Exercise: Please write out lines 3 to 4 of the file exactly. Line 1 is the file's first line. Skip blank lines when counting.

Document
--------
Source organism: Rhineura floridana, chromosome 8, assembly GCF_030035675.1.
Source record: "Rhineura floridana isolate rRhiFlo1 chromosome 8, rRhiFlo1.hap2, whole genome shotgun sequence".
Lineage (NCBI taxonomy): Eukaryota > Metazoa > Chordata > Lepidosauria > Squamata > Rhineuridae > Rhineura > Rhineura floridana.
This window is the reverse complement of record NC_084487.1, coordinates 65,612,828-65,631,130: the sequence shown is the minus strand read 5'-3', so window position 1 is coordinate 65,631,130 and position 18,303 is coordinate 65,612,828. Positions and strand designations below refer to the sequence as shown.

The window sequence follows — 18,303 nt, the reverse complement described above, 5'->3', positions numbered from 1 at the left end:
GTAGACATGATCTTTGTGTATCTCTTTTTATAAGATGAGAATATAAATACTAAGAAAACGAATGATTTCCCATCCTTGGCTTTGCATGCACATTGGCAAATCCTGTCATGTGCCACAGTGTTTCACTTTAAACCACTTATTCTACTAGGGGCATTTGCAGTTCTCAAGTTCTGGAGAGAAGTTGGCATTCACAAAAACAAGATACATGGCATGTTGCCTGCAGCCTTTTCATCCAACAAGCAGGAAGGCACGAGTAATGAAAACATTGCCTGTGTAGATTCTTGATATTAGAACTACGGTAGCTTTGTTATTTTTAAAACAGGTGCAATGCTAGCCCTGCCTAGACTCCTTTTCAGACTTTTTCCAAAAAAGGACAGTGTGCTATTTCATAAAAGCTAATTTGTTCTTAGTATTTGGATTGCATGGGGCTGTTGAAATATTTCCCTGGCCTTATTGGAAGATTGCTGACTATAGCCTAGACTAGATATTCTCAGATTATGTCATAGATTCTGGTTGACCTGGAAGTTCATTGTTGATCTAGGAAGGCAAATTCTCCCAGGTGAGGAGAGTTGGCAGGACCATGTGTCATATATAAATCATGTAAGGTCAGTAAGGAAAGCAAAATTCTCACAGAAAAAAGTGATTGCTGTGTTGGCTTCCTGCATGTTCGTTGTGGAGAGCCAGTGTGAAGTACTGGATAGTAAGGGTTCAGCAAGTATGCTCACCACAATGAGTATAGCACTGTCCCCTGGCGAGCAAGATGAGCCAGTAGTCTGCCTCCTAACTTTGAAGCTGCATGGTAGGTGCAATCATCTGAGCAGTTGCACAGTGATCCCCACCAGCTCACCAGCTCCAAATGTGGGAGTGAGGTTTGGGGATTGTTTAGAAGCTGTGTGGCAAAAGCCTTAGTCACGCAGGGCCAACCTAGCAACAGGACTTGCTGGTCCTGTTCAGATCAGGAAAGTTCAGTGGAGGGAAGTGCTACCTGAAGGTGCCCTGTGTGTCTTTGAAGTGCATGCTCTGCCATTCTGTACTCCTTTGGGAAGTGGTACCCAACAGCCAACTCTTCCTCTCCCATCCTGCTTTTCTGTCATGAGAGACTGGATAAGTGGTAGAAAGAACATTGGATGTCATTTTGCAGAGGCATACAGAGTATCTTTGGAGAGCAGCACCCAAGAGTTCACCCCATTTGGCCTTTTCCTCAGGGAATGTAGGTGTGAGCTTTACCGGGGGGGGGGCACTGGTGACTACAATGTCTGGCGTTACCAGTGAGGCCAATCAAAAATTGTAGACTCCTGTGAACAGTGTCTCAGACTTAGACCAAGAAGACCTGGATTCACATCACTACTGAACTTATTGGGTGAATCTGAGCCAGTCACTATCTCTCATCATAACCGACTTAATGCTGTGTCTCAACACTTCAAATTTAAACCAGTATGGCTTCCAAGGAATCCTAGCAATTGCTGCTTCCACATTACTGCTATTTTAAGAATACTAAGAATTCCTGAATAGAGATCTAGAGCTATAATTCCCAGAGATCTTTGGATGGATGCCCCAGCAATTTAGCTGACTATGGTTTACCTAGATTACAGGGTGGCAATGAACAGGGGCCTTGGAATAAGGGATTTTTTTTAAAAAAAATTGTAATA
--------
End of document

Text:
Lineage (NCBI taxonomy): Eukaryota > Metazoa > Chordata > Lepidosauria > Squamata > Rhineuridae > Rhineura > Rhineura floridana.
This window is the reverse complement of record NC_084487.1, coordinates 65,612,828-65,631,130: the sequence shown is the minus strand read 5'-3', so window position 1 is coordinate 65,631,130 and position 18,303 is coordinate 65,612,828. Positions and strand designations below refer to the sequence as shown.